Twitter won’t assist with a Muslim registry, Facebook & Google remain silent
The Intercept’s Sam Biddle asked nine companies, including Facebook, Google and management and technology consultants Booz Allen Hamilton, whether they would sell their services to help set up a Muslim registry.
“Would [name of company], if solicited by the Trump administration, sell any goods, services, information, or consulting of any kind to help facilitate the creation of a national Muslim registry, a project which has been floated tentatively by the president-elect’s transition team?” the Intercept asked.
Twitter was the only company to respond with a clear “no.” It linked to a blog post detailing the company's policy on using its data to profile people in light of recent reports its data has been used for surveillance.
“As a company, our commitment to social justice is core to our mission and well established. And our policies in this area are long-standing,” the post read. “Using Twitter’s Public APIs or data products to track or profile protesters and activists is absolutely unacceptable and prohibited.”
“To be clear: We prohibit developers using the Public APIs and Gnip data products from allowing law enforcement — or any other entity — to use Twitter data for surveillance purposes. Period,” it added.
Apple, Facebook, Google, SRA International and CHI didn’t respond to the request, while Booz Allen Hamilton declined to make a comment.
Microsoft said they wouldn’t “talk about hypotheticals at this point,” and linked to a company blog post written in the wake of Trump’s victory which pointed to the diversity at Microsoft.
“It will remain important for those in government and the tech sector to continue to work together to strike a balance that protects privacy and public safety in what remains a dangerous time,” the post reads.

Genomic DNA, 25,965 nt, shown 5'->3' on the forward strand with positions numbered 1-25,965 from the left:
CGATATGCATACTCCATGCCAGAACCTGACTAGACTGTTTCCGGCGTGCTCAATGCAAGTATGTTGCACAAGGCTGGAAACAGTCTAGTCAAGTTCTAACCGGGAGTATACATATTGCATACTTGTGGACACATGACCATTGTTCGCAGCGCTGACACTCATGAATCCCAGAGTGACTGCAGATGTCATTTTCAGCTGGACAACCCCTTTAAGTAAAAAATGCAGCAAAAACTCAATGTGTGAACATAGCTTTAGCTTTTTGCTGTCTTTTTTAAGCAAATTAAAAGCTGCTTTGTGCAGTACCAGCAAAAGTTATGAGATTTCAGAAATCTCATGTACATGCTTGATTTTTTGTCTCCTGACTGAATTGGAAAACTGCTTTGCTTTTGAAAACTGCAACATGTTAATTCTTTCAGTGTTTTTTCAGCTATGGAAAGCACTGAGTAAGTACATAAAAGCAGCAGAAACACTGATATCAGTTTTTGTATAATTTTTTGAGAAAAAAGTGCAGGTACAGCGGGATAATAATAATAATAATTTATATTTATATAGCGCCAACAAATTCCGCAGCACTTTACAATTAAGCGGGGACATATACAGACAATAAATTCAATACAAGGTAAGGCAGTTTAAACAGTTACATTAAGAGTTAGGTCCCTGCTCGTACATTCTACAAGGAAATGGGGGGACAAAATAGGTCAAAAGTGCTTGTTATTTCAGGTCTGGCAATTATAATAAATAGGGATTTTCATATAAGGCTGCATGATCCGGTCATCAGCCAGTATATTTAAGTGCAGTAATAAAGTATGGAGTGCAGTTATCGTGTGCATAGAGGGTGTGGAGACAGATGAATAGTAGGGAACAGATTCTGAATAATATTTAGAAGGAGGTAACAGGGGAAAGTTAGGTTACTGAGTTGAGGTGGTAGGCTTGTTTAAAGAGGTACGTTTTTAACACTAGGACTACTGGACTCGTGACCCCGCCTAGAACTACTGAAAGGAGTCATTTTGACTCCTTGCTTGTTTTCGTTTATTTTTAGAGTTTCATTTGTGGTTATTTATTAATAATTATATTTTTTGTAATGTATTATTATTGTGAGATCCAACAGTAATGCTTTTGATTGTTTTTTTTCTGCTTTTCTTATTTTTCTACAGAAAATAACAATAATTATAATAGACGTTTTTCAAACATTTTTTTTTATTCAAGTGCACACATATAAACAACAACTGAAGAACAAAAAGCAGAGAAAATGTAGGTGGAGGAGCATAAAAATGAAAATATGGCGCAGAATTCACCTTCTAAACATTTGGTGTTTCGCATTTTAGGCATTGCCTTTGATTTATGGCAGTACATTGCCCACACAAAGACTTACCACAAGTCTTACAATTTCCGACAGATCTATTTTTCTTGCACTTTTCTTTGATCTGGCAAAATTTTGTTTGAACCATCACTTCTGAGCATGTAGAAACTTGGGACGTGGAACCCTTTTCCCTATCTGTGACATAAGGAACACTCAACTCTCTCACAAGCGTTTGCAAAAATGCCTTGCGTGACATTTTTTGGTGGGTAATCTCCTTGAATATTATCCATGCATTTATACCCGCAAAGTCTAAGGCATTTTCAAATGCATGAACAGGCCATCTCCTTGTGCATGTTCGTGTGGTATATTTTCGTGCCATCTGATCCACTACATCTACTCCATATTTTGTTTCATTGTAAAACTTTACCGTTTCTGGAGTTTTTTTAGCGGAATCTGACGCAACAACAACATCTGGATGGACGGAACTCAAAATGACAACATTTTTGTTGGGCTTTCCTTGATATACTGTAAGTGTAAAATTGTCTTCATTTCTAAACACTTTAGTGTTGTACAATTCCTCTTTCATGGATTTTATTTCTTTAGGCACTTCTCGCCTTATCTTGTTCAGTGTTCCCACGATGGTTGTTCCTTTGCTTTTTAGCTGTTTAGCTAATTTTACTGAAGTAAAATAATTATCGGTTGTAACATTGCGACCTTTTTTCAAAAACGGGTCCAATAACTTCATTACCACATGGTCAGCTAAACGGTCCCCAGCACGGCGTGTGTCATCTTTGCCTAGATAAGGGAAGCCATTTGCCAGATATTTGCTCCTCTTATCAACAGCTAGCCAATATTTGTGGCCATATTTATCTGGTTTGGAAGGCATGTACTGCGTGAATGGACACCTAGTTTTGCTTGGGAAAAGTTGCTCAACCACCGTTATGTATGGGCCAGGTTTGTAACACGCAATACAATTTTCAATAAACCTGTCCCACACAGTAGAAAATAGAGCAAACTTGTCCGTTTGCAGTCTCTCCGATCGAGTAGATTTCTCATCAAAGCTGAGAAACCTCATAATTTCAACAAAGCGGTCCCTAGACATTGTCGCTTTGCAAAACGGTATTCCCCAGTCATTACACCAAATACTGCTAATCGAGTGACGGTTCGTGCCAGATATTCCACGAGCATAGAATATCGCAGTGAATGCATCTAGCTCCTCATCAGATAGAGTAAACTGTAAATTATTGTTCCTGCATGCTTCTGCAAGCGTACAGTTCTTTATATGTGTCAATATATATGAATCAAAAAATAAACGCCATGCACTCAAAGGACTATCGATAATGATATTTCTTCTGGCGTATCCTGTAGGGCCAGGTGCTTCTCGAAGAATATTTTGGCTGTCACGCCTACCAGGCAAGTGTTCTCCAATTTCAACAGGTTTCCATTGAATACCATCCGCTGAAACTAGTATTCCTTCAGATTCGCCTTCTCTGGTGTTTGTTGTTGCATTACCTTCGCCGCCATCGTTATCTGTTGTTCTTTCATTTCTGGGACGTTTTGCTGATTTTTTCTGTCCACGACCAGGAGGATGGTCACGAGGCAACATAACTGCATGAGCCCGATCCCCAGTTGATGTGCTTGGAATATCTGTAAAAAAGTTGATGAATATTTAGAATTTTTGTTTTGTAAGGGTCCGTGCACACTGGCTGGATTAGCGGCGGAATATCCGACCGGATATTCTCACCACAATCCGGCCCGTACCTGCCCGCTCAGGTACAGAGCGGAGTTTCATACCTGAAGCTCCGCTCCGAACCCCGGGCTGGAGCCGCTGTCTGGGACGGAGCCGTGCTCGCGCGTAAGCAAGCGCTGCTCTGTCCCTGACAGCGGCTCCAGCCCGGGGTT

“We’re committed to developing technology that is secure and trusted, both for Americans and for people around the world,” it continues, highlighting the four lawsuits it filed against the current administration in three years.
Trump commented on the Muslim registry in November last year, saying he would “certainly implement that — absolutely” and that Muslims “have to be” registered.
The Muslim registry was revived in late November when potential pick for head of the Department of Homeland Security, Kris Kobach, was pictured holding a strategy document at a meeting with Trump.
It detailed reviving the National Security Entry-Exit Registration System (NSEERS), the 9/11 era system that subjected males aged 16 and older from 25 Muslim-majority countries to additional checks before entering the US, as well as being monitored while in the country. It also required men already in the US to register with immigration.
The news comes as Facebook, Microsoft, YouTube and Twitter are under fire for failing to clamp down on hate speech on their social media networks, despite signing an anti-hate speech code of conduct earlier in the year.
“In practice the companies take longer and do not yet achieve this goal,” the European Commission explained. "They only reviewed 40 per cent of the recorded cases in less than 24 hours."
Twitter was found to have the slowest response time of the four internet companies.